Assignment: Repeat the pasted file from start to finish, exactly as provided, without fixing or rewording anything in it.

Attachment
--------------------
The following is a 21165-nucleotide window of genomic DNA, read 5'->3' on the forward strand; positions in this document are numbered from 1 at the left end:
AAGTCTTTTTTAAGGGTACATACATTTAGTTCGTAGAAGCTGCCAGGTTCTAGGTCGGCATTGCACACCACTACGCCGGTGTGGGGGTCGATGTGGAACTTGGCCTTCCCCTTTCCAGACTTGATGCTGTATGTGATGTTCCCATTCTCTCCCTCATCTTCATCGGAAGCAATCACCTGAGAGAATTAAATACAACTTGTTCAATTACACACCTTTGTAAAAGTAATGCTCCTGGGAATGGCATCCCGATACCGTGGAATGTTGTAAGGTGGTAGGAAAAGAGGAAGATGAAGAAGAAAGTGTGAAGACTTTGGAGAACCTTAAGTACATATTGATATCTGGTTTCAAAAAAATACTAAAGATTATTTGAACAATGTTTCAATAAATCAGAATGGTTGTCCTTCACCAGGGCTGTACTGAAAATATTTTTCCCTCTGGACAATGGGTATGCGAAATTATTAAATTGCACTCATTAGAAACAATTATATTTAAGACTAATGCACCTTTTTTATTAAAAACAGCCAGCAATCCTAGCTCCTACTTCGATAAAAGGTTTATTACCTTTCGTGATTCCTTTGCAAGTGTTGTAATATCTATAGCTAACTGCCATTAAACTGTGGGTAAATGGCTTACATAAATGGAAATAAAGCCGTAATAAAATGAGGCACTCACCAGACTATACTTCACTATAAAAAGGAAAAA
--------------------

The following is a 21165-nucleotide window of genomic DNA, read 5'->3' on the forward strand; positions in this document are numbered from 1 at the left end:
AAGTCTTTTTTAAGGGTACATACATTTAGTTCGTAGAAGCTGCCAGGTTCTAGGTCGGCATTGCACACCACTACGCCGGTGTGGGGGTCGATGTGGAACTTGGCCTTCCCCTTTCCAGACTTGATGCTGTATGTGATGTTCCCATTCTCTCCCTCATCTTCATCGGAAGCAATCACCTGAGAGAATTAAATACAACTTGTTCAATTACACACCTTTGTAAAAGTAATGCTCCTGGGAATGGCATCCCGATACCGTGGAATGTTGTAAGGTGGTAGGAAAAGAGGAAGATGAAGAAGAAAGTGTGAAGACTTTGGAGAACCTTAAGTACATATTGATATCTGGTTTCAAAAAAATACTAAAGATTATTTGAACAATGTTTCAATAAATCAGAATGGTTGTCCTTCACCAGGGCTGTACTGAAAATATTTTTCCCTCTGGACAATGGGTATGCGAAATTATTAAATTGCACTCATTAGAAACAATTATATTTAAGACTAATGCACCTTTTTTATTAAAAACAGCCAGCAATCCTAGCTCCTACTTCGATAAAAGGTTTATTACCTTTCGTGATTCCTTTGCAAGTGTTGTAATATCTATAGCTAACTGCCATTAAACTGTGGGTAAATGGCTTACATAAATGGAAATAAAGCCGTAATAAAATGAGGCACTCACCAGACTATACTTCACTATAAAAAGGAAAAA